The practice of modern medicine

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In peacetime most of the intermediate medical units exist only in skeleton form; the active units are at the battalion and hospital level. When physicians join the medical corps, they may join with specialist qualifications, or they may obtain such qualifications while in the army. A feature of army medicine is promotion to administrative positions. The commanding officer of a hospital and the medical officer at headquarters may have no contacts with actual patients.

Although medical officers in peacetime have some choice of the kind of work they will do, they are in a chain of command and are subject to military discipline. When dealing with patients, however, they are in a special position; they cannot be ordered by a superior officer to give some treatment or take other action that they believe is wrong. Medical officers also do not bear or use arms unless their patients are being attacked.

Naval and air force medicine. Naval medical services are run on lines similar to those of the army. Junior medical officers are attached to ships or to shore stations and deal with most cases of sickness in their units. When at sea. medical officers have an exceptional degree of responsibility in that they work alone, unless they are on a very large ship. In peacetime, only the larger ships carry a medical officer; in wartime, destroyers and other small craft may also carry medical officers. Serious cases go to either a shore-based hospital or a hospital ship.

Flying has many medical repercussions. Cold, lack of oxygen, and changes of direction at high speed all have important effects on bodily and mental functions. Armies and air forces may share the same medical services.

A developing field is aerospace medicine. This involves medical problems that were not experienced before space-flight, for the main reason that humans in space are not under the influence of gravity, a condition that has profound physiological effects.


The remarkable developments in medicine that have been brought about in the 20th century, especially since World War II, have been based on research either in the basic sciences related to medicine or in the clinical field. Advances in the use of radiation, nuclear energy, and space research have played an important part in this progress. Some laypersons often think of research as taking place only in sophisticated laboratories or highly specialized institutions where work is devoted to scientific advances that may or may not be applicable to medical practice. This notion, however, ignores the clinical research that takes place on a day-to-day basis in hospitals and doctors' offices.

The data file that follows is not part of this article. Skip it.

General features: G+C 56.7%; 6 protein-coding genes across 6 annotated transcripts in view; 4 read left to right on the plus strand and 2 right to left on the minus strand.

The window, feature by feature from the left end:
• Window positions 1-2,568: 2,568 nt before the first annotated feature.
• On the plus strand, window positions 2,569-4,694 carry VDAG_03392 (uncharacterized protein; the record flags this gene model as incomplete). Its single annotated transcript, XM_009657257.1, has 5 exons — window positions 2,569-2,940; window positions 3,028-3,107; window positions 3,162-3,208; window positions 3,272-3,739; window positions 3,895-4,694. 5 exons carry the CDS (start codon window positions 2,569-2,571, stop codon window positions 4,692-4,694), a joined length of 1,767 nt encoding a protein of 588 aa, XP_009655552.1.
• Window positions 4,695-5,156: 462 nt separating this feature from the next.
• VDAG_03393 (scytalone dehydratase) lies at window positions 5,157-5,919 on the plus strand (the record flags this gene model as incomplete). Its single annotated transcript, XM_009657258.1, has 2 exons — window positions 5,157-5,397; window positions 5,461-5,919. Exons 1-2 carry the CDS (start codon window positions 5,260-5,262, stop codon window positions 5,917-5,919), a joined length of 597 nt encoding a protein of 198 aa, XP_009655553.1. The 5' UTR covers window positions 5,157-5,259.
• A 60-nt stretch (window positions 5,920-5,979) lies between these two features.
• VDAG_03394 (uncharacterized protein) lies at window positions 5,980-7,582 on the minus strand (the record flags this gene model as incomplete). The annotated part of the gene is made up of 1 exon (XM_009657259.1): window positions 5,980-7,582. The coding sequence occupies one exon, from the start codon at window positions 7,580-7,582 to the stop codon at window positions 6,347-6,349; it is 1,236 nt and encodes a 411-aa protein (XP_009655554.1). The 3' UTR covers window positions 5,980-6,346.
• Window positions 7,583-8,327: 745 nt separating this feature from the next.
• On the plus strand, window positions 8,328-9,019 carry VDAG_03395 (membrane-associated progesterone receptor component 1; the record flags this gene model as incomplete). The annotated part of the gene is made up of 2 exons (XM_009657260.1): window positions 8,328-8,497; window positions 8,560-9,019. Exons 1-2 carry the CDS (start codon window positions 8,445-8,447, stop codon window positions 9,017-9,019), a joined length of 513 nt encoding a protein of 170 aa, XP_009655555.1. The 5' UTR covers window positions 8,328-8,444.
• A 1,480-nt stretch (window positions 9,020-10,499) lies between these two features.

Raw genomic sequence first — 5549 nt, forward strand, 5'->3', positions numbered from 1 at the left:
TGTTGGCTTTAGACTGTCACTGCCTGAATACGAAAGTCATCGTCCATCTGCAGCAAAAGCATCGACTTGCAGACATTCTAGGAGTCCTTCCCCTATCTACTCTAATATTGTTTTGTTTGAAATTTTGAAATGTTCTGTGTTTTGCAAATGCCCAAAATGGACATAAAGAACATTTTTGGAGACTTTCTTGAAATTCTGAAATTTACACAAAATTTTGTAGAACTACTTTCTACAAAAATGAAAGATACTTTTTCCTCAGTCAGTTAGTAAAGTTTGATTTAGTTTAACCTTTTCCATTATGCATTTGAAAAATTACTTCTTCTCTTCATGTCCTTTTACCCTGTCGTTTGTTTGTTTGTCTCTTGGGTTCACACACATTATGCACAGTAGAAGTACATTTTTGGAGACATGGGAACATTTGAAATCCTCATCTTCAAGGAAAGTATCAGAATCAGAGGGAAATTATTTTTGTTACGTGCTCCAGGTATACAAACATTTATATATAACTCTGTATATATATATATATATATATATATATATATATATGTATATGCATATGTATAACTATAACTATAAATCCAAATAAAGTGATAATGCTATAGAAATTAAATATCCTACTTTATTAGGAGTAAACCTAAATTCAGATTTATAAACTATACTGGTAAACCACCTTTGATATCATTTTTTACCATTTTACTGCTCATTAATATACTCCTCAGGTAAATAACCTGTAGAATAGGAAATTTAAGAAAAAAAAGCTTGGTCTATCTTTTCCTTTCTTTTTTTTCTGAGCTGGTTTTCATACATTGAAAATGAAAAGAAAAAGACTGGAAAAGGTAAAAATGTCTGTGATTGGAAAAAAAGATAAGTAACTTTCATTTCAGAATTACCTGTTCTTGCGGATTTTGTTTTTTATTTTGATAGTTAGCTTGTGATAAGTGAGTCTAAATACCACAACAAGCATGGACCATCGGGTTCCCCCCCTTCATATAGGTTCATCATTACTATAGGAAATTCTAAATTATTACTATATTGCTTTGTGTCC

Historical notes. Although the most spectacular changes in the medical scene during the 20lh century, and the most widely heralded, have been the development of potent drugs and elaborate operations, another striking change has been the abandonment of most of the remedies of the past. In the mid-19th century, persons ill with numerous maladies were starved (partially or completely), bled, purged, cupped (by applying a tight-fitting vessel filled with steam to some part and then cooling the vessel), and rested, perhaps for months or even years. Much more recently they were prescribed various restricted diets and were routinely kept in bed for weeks after abdominal operations, for many weeks or months when their hearts were thought to be affected, and for many months or years with tuberculosis. The abandonment of these measures may not be though of as involving research, but the physician who first encouraged persons who had peptic ulcers to eat normally (rather than to live on the customary bland foods) and the physician who first got his patients out of bed a week or two after they had had minor coronary thrombosis (rather than insisting on a minimum of six weeks of strict bed rest) were as much doing research as is the physician who first tries out a new drug on a patient. This research, by observing what happens when remedies are abandoned, has been of inestimable value, and the need for it has not passed.

: 11/11/2009